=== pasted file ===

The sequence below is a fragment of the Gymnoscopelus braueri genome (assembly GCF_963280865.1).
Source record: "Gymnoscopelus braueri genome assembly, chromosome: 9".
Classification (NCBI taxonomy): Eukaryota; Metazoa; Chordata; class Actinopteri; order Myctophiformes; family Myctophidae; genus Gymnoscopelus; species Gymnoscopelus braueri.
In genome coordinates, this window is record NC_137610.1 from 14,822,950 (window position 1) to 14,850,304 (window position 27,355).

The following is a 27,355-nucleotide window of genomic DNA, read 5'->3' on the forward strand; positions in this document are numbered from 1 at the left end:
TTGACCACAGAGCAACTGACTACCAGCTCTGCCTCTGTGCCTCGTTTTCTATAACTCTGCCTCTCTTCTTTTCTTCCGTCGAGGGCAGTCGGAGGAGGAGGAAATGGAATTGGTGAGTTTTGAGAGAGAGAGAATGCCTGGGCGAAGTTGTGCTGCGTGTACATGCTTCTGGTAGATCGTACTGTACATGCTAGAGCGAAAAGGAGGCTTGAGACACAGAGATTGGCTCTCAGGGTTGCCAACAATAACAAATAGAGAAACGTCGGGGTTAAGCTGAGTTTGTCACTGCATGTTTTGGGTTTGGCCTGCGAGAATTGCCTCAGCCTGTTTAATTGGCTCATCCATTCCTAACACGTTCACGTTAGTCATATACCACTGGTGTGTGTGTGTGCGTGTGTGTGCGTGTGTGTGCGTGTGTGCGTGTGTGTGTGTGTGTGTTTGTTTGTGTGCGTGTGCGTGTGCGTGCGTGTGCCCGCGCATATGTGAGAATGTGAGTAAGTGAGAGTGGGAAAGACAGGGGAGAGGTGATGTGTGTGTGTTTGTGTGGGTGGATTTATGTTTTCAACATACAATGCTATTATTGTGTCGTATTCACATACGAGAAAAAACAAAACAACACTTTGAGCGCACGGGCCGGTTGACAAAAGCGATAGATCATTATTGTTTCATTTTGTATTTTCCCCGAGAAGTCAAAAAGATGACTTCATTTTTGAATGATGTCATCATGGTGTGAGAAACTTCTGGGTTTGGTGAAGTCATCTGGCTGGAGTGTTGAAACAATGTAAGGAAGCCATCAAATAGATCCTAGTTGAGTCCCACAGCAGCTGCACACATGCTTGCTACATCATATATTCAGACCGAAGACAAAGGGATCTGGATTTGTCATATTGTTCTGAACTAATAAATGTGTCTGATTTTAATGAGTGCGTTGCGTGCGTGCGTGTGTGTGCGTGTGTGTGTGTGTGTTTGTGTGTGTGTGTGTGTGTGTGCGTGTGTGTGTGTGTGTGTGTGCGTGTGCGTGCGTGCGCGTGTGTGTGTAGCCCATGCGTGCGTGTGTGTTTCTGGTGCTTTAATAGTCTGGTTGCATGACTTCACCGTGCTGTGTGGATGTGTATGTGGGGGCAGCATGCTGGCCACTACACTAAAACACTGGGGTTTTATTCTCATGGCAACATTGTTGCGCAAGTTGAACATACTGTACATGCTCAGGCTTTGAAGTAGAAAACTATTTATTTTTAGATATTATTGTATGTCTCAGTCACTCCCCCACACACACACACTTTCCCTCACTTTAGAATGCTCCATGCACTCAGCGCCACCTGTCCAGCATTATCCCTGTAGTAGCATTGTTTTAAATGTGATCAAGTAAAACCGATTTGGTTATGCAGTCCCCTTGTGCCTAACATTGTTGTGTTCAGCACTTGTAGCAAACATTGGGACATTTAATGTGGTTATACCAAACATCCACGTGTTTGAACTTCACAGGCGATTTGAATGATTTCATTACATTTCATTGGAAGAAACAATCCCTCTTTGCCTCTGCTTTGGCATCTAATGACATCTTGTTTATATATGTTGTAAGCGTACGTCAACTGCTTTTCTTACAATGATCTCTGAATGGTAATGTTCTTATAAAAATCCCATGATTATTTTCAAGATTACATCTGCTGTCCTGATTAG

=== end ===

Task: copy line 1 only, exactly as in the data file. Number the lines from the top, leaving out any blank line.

The sequence below is a fragment of the Gymnoscopelus braueri genome (assembly GCF_963280865.1).